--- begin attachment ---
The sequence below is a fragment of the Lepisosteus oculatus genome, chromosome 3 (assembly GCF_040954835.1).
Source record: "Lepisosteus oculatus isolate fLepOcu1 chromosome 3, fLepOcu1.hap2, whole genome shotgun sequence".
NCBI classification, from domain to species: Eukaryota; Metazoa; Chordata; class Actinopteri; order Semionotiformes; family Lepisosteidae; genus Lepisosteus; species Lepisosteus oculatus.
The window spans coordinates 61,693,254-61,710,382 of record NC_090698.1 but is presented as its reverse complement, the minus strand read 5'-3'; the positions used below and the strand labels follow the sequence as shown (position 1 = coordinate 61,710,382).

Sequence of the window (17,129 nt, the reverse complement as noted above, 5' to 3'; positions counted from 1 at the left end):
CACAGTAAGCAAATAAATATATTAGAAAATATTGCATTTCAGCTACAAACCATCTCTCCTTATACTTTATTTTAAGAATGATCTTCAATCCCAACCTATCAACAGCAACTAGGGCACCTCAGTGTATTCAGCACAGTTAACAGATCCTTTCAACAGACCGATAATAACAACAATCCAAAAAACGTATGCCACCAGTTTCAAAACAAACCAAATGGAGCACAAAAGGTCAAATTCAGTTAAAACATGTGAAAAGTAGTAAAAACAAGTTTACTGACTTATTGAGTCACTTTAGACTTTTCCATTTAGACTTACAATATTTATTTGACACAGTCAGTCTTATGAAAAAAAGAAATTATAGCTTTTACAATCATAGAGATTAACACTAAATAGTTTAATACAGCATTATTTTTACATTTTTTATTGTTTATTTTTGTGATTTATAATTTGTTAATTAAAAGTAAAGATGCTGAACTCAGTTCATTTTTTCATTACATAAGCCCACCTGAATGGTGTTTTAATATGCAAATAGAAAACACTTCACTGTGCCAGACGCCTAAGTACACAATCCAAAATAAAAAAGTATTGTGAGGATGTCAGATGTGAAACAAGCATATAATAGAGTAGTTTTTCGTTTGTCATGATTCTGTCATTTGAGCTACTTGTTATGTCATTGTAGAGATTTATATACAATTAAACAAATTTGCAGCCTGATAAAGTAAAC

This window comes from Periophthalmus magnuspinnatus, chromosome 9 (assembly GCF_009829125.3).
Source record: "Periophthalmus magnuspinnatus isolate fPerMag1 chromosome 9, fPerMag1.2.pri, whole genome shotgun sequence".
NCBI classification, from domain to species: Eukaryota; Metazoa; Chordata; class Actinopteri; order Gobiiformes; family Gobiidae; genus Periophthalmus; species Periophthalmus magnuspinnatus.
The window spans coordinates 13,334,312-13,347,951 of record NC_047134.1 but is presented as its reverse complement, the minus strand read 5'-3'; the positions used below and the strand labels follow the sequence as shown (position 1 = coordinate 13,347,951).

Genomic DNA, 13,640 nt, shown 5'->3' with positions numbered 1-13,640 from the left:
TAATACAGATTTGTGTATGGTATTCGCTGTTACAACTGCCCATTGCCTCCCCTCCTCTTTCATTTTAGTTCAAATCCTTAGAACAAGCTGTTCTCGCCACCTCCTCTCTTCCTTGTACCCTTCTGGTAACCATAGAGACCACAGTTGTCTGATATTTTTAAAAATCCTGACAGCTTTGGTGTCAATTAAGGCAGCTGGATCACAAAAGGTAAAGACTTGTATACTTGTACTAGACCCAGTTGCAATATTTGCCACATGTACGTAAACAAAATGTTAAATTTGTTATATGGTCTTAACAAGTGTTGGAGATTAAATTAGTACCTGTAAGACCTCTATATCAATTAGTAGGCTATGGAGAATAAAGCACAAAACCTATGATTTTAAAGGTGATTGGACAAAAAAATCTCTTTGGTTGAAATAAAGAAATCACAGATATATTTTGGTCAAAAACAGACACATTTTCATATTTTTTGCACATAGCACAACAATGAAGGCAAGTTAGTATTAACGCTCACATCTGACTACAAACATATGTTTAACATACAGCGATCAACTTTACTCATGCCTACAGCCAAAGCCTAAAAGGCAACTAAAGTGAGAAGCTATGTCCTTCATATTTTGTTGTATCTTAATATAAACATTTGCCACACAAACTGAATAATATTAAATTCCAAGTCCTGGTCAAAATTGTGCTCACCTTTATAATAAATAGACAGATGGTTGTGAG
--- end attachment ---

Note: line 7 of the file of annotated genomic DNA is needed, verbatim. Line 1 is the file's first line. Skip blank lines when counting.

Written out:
This window comes from Periophthalmus magnuspinnatus, chromosome 9 (assembly GCF_009829125.3).